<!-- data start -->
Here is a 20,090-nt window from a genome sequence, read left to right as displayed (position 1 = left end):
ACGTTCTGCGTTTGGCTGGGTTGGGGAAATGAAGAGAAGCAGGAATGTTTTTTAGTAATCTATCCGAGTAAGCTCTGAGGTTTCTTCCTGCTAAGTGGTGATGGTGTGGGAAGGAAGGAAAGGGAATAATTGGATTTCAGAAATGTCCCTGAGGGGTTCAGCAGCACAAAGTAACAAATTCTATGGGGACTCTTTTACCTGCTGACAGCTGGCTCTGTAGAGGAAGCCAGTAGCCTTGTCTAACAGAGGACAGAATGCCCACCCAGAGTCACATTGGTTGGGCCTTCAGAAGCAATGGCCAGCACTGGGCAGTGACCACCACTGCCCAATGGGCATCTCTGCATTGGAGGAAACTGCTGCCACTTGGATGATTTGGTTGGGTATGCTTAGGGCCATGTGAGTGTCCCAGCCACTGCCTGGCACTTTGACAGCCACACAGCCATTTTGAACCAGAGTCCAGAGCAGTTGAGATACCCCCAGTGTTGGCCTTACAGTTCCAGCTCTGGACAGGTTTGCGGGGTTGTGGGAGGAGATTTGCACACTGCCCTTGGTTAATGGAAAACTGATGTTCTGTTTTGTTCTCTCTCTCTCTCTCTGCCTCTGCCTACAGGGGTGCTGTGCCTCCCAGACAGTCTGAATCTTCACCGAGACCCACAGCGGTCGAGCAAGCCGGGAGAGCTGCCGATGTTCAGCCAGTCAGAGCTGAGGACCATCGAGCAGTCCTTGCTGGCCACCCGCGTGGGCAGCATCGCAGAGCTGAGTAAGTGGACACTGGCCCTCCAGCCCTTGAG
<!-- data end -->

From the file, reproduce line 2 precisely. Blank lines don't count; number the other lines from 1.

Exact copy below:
ACGTTCTGCGTTTGGCTGGGTTGGGGAAATGAAGAGAAGCAGGAATGTTTTTTAGTAATCTATCCGAGTAAGCTCTGAGGTTTCTTCCTGCTAAGTGGTGATGGTGTGGGAAGGAAGGAAAGGGAATAATTGGATTTCAGAAATGTCCCTGAGGGGTTCAGCAGCACAAAGTAACAAATTCTATGGGGACTCTTTTACCTGCTGACAGCTGGCTCTGTAGAGGAAGCCAGTAGCCTTGTCTAACAGAGGACAGAATGCCCACCCAGAGTCACATTGGTTGGGCCTTCAGAAGCAATGGCCAGCACTGGGCAGTGACCACCACTGCCCAATGGGCATCTCTGCATTGGAGGAAACTGCTGCCACTTGGATGATTTGGTTGGGTATGCTTAGGGCCATGTGAGTGTCCCAGCCACTGCCTGGCACTTTGACAGCCACACAGCCATTTTGAACCAGAGTCCAGAGCAGTTGAGATACCCCCAGTGTTGGCCTTACAGTTCCAGCTCTGGACAGGTTTGCGGGGTTGTGGGAGGAGATTTGCACACTGCCCTTGGTTAATGGAAAACTGATGTTCTGTTTTGTTCTCTCTCTCTCTCTCTGCCTCTGCCTACAGGGGTGCTGTGCCTCCCAGACAGTCTGAATCTTCACCGAGACCCACAGCGGTCGAGCAAGCCGGGAGAGCTGCCGATGTTCAGCCAGTCAGAGCTGAGGACCATCGAGCAGTCCTTGCTGGCCACCCGCGTGGGCAGCATCGCAGAGCTGAGTAAGTGGACACTGGCCCTCCAGCCCTTGAG